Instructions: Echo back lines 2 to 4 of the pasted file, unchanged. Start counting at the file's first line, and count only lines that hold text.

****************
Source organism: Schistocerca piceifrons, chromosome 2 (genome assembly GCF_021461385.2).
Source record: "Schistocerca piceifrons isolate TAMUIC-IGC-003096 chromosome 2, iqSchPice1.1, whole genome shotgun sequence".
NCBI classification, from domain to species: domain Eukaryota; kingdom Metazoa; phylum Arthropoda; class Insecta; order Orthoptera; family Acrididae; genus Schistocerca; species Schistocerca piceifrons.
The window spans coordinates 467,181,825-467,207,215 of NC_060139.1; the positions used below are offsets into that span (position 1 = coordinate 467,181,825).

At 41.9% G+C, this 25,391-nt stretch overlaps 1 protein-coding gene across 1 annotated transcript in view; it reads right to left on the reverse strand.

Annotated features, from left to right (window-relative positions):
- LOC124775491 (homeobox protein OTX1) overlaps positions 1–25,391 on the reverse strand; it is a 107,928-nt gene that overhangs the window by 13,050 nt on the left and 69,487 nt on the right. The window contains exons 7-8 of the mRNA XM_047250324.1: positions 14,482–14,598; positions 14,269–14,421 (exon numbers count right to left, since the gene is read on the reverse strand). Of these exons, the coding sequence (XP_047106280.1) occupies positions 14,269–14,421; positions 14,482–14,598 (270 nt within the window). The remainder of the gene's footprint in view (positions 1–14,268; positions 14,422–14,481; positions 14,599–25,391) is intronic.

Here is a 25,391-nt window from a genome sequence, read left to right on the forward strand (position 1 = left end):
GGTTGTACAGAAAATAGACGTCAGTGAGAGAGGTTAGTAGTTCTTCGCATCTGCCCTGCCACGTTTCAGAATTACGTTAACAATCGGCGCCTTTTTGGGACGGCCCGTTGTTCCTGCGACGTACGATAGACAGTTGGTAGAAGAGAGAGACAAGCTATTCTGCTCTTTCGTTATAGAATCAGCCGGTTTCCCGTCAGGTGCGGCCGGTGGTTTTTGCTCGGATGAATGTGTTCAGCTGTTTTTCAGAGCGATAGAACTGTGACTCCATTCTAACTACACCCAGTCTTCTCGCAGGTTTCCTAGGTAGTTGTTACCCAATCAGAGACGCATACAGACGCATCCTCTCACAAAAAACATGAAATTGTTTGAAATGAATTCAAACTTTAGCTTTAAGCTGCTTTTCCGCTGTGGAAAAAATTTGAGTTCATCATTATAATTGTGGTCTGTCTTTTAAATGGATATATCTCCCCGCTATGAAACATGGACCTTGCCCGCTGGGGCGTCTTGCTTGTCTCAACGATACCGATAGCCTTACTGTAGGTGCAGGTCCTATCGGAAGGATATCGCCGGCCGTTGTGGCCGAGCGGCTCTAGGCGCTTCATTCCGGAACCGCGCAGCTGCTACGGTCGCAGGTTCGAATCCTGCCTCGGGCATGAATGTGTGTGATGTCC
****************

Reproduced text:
Source record: "Schistocerca piceifrons isolate TAMUIC-IGC-003096 chromosome 2, iqSchPice1.1, whole genome shotgun sequence".
NCBI classification, from domain to species: domain Eukaryota; kingdom Metazoa; phylum Arthropoda; class Insecta; order Orthoptera; family Acrididae; genus Schistocerca; species Schistocerca piceifrons.
The window spans coordinates 467,181,825-467,207,215 of NC_060139.1; the positions used below are offsets into that span (position 1 = coordinate 467,181,825).